LOS ANGELES — A ruling in actor Jason Patric’s custody battle could have repercussions for an unexpected population – women who use fertility treatments.

Legal experts say an appellate court ruling issued Wednesday in favor of Patric’s fight to regain visitation with his son could lead to changes in cases like his, in which a man donates sperm to a woman he knows and then maintains a relationship with the child.

The court decision doesn’t completely resolve Patric’s fight to reunite with Gus, the 4-year-old boy he fathered through in vitro fertilization with Danielle Schreiber, an ex-girlfriend who no longer wants the actor in their lives. The “Lost Boys” actor must still prove to a Los Angeles judge that he qualifies as a father through his actions.

But experts say the Patric case will have a lasting impact on certain paternity cases.

In California, sperm donors outside of marriage are assumed to have no parental rights or child support obligations. Problems arise when a man donates sperm to a woman he knows and then, as in Patric’s case, begins to establish a paternal relationship with the child.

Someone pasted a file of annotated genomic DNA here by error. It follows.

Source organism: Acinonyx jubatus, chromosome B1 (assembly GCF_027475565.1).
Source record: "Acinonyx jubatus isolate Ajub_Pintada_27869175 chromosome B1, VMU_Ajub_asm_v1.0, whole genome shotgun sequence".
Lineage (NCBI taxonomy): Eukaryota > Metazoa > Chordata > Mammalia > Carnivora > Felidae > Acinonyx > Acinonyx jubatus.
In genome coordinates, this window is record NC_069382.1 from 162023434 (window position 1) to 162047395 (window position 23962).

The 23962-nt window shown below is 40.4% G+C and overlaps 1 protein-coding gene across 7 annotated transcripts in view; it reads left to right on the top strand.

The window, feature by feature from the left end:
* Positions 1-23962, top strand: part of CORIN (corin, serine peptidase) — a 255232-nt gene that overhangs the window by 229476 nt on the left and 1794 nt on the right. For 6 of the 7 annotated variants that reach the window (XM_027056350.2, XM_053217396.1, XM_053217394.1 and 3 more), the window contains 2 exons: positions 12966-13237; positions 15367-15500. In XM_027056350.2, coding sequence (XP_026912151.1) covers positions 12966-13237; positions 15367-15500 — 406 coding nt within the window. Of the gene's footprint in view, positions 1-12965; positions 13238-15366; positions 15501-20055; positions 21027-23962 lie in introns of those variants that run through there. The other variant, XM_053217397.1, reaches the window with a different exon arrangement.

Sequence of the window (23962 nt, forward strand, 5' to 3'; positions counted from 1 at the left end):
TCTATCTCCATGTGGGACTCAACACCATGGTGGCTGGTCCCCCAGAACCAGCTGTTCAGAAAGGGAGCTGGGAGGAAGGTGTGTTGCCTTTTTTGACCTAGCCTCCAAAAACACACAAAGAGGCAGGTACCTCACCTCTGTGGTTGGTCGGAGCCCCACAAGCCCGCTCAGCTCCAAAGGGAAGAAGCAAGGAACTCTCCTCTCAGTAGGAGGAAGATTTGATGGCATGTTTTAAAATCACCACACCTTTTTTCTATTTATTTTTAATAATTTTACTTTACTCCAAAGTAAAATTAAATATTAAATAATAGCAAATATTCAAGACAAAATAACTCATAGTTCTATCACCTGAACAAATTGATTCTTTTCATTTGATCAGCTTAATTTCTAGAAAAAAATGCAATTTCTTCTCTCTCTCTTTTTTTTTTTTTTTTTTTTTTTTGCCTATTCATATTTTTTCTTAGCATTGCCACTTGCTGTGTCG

In Patric’s case, a family law judge determined his role as a sperm donor who wasn’t listed on his son’s birth certificate precluded him from having an ongoing parenting role. But the appellate justices unanimously ruled that decision was flawed.

Melissa Murray, a Berkeley Law professor, said the ruling should prompt women receiving sperm donations from men they know to think twice about whether they maintain a relationship with the man. Doing so could lead to him being designated later by a court to be a parent.

Women who are married or receiving anonymous sperm donations would not be affected by the ruling.

Patric signed documents saying he intended to be a father to Gus and later signed school forms and other paperwork that parents traditionally sign.

— From news service reports